Petition for Special Action from the Superior Court in
Maricopa County No. CR1999-006656-A The Honorable Susanna C.
Maricopa County Public Defender's Office, Phoenix By
Tennie B. Martin, Kevin D. Heade, Nicholaus Podsiadlik
Co-Counsel for Petitioner
M. Liles, Attorney at Law, Phoenix By Vikki M. Liles
Co-Counsel for Petitioner
Maricopa County Attorney's Office, Phoenix By Karen
Kemper Counsel for Real Party in Interest
Presiding Judge Maria Elena Cruz delivered the opinion of the
Court, in which Judge Jennifer B. Campbell and Judge James P.
Felipe Petrone Cabanas seeks special action review of the
superior court's rulings granting reconstruction of his
2002 sentencing proceeding and ordering him to disclose his
mental health and medical records to the State as part of his
post-conviction relief proceedings. We hold that Cabanas'
defense of transient immaturity does not, by itself, place
his mental health at issue such that the State is entitled to
have access to his medical and mental health records over his
We accept jurisdiction and grant relief, vacating the
superior court's disclosure order. We also separately
hold that no reconstruction hearing is necessary because the
court's determination as to whether Cabanas' offense
was the result of transient immaturity or irreparable
corruption must be made based on evidence admitted at an
upcoming evidentiary hearing, and not based on consideration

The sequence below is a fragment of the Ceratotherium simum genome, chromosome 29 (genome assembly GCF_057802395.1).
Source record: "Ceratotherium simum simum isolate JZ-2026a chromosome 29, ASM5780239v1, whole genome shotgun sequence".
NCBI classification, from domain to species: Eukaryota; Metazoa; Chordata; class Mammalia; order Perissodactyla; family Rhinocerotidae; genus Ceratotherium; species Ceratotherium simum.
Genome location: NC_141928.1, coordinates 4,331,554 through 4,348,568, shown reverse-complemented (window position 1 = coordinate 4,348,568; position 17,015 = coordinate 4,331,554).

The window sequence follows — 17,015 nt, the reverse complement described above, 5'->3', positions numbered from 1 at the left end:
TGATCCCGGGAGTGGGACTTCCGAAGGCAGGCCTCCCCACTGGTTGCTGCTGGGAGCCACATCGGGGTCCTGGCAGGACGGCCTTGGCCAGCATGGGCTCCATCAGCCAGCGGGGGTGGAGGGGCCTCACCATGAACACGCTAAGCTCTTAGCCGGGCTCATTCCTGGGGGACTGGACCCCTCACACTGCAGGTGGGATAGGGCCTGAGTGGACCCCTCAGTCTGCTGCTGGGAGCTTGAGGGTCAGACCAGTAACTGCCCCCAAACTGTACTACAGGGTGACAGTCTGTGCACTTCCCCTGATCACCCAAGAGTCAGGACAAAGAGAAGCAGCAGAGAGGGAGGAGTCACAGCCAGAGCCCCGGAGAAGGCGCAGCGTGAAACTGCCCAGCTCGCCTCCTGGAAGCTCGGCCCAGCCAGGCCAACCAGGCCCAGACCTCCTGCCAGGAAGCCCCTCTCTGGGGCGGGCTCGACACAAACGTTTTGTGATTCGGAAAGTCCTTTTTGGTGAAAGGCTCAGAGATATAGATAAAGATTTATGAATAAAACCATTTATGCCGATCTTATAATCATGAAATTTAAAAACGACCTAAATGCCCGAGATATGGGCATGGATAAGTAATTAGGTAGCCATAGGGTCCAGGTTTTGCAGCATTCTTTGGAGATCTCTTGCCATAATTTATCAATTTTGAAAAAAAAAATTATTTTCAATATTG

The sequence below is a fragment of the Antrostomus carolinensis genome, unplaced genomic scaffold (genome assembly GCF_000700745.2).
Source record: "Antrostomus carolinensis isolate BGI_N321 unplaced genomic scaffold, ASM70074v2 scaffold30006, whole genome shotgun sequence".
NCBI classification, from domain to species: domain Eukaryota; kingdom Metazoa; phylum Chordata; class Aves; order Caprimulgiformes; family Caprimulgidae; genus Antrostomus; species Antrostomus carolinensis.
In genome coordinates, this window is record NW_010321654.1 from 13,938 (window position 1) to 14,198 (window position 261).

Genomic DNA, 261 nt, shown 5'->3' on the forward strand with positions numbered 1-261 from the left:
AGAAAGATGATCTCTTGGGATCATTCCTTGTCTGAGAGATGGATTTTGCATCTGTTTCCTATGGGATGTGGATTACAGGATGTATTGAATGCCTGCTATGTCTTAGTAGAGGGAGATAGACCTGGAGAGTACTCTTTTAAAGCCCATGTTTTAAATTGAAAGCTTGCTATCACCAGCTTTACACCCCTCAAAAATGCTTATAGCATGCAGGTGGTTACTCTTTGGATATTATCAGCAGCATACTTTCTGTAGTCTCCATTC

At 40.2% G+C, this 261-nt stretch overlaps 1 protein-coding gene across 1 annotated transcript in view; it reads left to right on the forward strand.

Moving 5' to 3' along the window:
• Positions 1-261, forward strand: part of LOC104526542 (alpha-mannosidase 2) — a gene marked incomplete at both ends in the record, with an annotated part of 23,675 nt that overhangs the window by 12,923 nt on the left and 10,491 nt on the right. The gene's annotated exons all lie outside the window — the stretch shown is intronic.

of the previous sentencing judge's thought processes
outside of his written orders. Accordingly, we vacate the
order setting such hearing.
AND PROCEDURAL HISTORY
In 2001, Cabanas pled guilty to first-degree murder for the
killing of a police officer. Cabanas was 17 years, 8 months
old at the time of the murder. During sentencing, the court
considered Cabanas' age, level of intelligence, maturity,
and other mitigating factors in a twenty-nine-page special
verdict. The court specifically considered Cabanas'
"juvenile impulsivity." Dr. Barillas, the
psychologist that evaluated Cabanas prior to sentencing,
presented mitigating evidence that Cabanas acted with
"significant impulsivity." Determining that
mitigation compelled against imposition of the death penalty,
the court imposed a term of natural life in prison without
the possibility of release.
In 2013, Cabanas initiated post-conviction relief proceedings
in light of Miller v. Alabama, 567 U.S. 460 (2012).
The superior court denied Cabanas' request on the grounds
that his natural-life sentence was not mandatory, "but
instead was imposed after the sentencing court had considered
[Cabanas'] age and other mitigating factors."
State v. Cabanas, 2017 WL 3599595, at *1, ¶ 5
(Ariz. App. Aug. 22, 2017) (mem. decision). This court
reversed, stating Cabanas was "sentenced when there was
no requirement that a sentencing court distinguish between
crimes that reflect 'irreparable corruption' as
opposed to 'transient immaturity of youth, '"
and thus, "[a]lthough the sentencing court considered
[his] age in deciding on a sentence of natural life, that is
insufficient to deny relief . . . based on Miller."
Id. at *2, ¶ 8. As a result, we held Cabanas was
"entitled to an evidentiary hearing to allow him the
opportunity to establish that his crime reflected transient
immaturity" and remanded for further proceedings
consistent with our decision. Id. at ¶¶
Disclosure of Medical Records